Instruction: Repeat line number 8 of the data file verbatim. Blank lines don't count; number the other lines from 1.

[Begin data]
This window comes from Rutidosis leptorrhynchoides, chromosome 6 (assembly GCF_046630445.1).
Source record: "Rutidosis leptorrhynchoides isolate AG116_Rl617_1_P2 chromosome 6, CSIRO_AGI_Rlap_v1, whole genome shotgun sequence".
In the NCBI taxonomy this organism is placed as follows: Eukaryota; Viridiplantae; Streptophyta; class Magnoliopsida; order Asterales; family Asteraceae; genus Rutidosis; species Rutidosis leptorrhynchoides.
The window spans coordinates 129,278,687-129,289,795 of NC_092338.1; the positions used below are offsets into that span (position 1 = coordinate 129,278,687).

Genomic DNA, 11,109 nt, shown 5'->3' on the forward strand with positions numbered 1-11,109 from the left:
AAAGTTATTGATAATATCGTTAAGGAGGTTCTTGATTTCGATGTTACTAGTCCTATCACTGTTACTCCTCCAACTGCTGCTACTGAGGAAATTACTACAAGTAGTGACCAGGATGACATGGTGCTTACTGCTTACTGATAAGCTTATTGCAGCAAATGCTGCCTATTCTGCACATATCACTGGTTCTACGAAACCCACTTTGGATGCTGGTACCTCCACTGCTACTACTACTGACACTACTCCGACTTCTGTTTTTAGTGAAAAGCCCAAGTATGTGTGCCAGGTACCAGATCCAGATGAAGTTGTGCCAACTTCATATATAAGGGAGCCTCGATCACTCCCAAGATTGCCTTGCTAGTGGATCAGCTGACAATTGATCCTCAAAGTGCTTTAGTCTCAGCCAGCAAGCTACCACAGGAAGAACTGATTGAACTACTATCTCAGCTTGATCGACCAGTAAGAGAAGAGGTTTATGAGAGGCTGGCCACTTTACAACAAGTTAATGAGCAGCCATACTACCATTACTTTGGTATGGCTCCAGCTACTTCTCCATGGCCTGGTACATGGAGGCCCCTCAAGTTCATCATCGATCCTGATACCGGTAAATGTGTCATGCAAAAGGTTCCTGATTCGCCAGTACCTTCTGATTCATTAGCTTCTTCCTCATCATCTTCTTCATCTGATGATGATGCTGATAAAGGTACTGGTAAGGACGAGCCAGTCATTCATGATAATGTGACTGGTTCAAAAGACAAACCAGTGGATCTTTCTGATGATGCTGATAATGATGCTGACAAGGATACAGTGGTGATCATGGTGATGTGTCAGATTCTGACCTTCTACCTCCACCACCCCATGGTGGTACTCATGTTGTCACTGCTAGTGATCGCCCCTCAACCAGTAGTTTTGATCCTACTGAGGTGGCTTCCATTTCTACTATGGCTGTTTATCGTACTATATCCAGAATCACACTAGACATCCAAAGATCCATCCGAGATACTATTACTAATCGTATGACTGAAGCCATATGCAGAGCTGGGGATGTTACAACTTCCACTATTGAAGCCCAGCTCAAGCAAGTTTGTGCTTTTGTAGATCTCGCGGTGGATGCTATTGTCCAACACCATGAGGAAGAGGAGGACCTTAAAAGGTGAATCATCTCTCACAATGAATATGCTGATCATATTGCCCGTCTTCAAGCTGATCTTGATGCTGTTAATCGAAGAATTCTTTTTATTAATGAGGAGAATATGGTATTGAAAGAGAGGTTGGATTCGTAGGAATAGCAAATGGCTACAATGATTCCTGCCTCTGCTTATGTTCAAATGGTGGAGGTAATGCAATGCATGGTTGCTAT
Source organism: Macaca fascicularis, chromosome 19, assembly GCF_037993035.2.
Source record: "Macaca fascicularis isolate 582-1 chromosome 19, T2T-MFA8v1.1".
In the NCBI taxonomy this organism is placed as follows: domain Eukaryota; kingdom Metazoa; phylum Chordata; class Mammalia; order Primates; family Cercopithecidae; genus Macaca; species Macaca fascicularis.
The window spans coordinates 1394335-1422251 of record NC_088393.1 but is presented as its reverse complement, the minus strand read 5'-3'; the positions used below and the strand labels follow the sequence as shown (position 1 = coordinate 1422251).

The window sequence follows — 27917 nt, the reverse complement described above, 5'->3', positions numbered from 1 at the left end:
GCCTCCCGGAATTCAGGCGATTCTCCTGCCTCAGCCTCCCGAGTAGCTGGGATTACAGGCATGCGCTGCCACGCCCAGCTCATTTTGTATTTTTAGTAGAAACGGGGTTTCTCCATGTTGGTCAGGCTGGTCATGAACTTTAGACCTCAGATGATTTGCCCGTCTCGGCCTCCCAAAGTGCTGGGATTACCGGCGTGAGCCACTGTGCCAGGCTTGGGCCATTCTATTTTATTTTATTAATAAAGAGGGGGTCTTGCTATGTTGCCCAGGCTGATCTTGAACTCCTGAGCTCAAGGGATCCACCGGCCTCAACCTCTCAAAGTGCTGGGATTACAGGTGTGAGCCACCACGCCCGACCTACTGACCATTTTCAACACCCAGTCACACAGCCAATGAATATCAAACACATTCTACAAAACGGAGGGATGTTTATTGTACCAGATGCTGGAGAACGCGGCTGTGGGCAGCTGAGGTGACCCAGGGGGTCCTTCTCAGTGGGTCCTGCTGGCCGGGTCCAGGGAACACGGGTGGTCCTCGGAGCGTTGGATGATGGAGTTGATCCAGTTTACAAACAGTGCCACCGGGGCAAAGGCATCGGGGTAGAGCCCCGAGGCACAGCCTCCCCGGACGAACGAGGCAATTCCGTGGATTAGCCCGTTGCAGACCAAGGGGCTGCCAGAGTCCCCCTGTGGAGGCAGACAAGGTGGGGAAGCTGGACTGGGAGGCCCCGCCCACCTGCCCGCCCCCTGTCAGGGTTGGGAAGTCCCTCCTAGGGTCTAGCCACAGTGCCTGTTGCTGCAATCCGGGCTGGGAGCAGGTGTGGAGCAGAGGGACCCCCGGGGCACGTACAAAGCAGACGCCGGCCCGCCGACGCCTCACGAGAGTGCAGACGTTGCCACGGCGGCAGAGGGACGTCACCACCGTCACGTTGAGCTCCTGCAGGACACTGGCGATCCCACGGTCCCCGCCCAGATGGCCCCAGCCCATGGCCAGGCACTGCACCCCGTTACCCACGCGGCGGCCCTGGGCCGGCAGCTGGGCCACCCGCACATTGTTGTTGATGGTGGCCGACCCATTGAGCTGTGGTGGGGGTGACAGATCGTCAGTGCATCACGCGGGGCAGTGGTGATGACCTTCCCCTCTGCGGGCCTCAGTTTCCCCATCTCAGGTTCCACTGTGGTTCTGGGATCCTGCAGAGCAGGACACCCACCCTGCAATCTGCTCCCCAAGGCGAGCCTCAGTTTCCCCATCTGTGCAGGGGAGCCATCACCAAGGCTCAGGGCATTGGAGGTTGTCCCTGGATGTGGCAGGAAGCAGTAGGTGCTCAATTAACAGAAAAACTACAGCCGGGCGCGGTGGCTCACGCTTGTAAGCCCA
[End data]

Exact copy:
Source record: "Macaca fascicularis isolate 582-1 chromosome 19, T2T-MFA8v1.1".